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Socialist Project • E-Bulletin No. 1049
October 27, 2014

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The War Against the Islamic State:
Techno vs Medieval Barbarism

J. F. Conway

Stephen Harper finally got his war in Iraq, something he demanded while in opposition when Bush's ill-fated “coalition of the willing” was inveigled by the U.S. to bomb, invade and occupy Iraq, all contrary to international law. Harper's war in Iraq will be a rather sad and inglorious affair, hardly up to the excesses of his war-mongering rhetoric. Only six CF 18 jet fighters have gone to join the new crusade. The number of sorties to be flown is uncertain since these rather rusty fighters are not always reliably air worthy. The jets join the latest American imperialist military adventure, carrying out bombing runs against Islamic State (IS) forces in Iraq. The catastrophic wreckage of the Middle East continues, now with Canada's help. The U.S. and its allies will continue to destroy the Middle East in order to save it.

[Mike Constable]

But, we are assured, this is not just to save the Middle East, but also to save “our way of life” and our “values” from this latest chapter in the terrorist rampage. To believe the prime minister we are all in imminent danger from IS which has influenced as many as 80 to 100 “home-grown” terrorists to carry out violent acts against us here in Canada. In recent days there were two such attacks. In Saint-Jean-Sur-Richelieu, Quebec Martin Couture-Rouleau ran down two members of Canada's military, killing Warrant Officer Patrice Vincent and injuring his comrade. In Ottawa Michael Zehaf-Bibeau shot and killed Corporal Nathan Cirillo, the soldier on ceremonial guard duty at the National War Memorial. Both assassins converted to Islam and became “radicalized.” They responded to the IS social media call for supporters in countries participating in the war against IS to commit violent acts to support the cause. Both men had wanted to travel to join IS, but that mad fantasy was blocked when their passports were revoked. We will never know their full stories, since both were shot and killed.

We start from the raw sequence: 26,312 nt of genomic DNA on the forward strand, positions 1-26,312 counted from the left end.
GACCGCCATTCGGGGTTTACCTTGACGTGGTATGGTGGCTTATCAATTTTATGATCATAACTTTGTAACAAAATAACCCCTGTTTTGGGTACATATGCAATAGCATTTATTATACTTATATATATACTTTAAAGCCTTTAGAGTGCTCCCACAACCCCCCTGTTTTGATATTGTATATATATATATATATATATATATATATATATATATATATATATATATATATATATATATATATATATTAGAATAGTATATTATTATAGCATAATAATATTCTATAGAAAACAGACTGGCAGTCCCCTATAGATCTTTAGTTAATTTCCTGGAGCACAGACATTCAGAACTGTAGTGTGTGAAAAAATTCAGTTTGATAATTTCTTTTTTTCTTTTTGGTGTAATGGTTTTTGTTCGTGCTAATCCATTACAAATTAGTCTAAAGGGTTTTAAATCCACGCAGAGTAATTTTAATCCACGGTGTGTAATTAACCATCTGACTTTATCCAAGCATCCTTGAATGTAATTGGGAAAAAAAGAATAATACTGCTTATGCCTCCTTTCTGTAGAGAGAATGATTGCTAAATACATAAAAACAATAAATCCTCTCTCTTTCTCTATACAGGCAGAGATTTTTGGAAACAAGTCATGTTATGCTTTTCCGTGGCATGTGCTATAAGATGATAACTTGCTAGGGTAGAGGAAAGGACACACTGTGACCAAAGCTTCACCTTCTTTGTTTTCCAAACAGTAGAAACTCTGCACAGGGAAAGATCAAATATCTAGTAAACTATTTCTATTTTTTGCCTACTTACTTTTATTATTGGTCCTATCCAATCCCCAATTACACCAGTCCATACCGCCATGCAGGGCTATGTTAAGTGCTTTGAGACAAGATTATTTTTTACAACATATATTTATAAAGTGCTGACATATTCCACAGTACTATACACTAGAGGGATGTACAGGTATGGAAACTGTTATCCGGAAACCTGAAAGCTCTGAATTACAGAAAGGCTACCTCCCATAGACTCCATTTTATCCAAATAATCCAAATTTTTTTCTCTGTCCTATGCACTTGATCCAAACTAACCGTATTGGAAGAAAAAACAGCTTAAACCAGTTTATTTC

Harper Has a Plan

Just how bombing runs by our jets against IS in Iraq will protect us here from insane acts by unbalanced individuals is not very clear. But Harper has a plan, besides whipping up hysteria and fear to help his re-election. He wants to further curtail civil liberties and constitutional protections defending citizens against abuses of state power. He wants to give our secret police more powers. If he could get away with it, he would doubtless propose a new category of “thought crimes” to be used against those toying with, perhaps even thinking or reading about, ideas considered to be “terrorist” or even “soft on terrorism” or, heaven forbid, “sociological on terrorism.” But don't expect Harper to do the obvious, like re-introduce and strengthen the gun control law he trashed.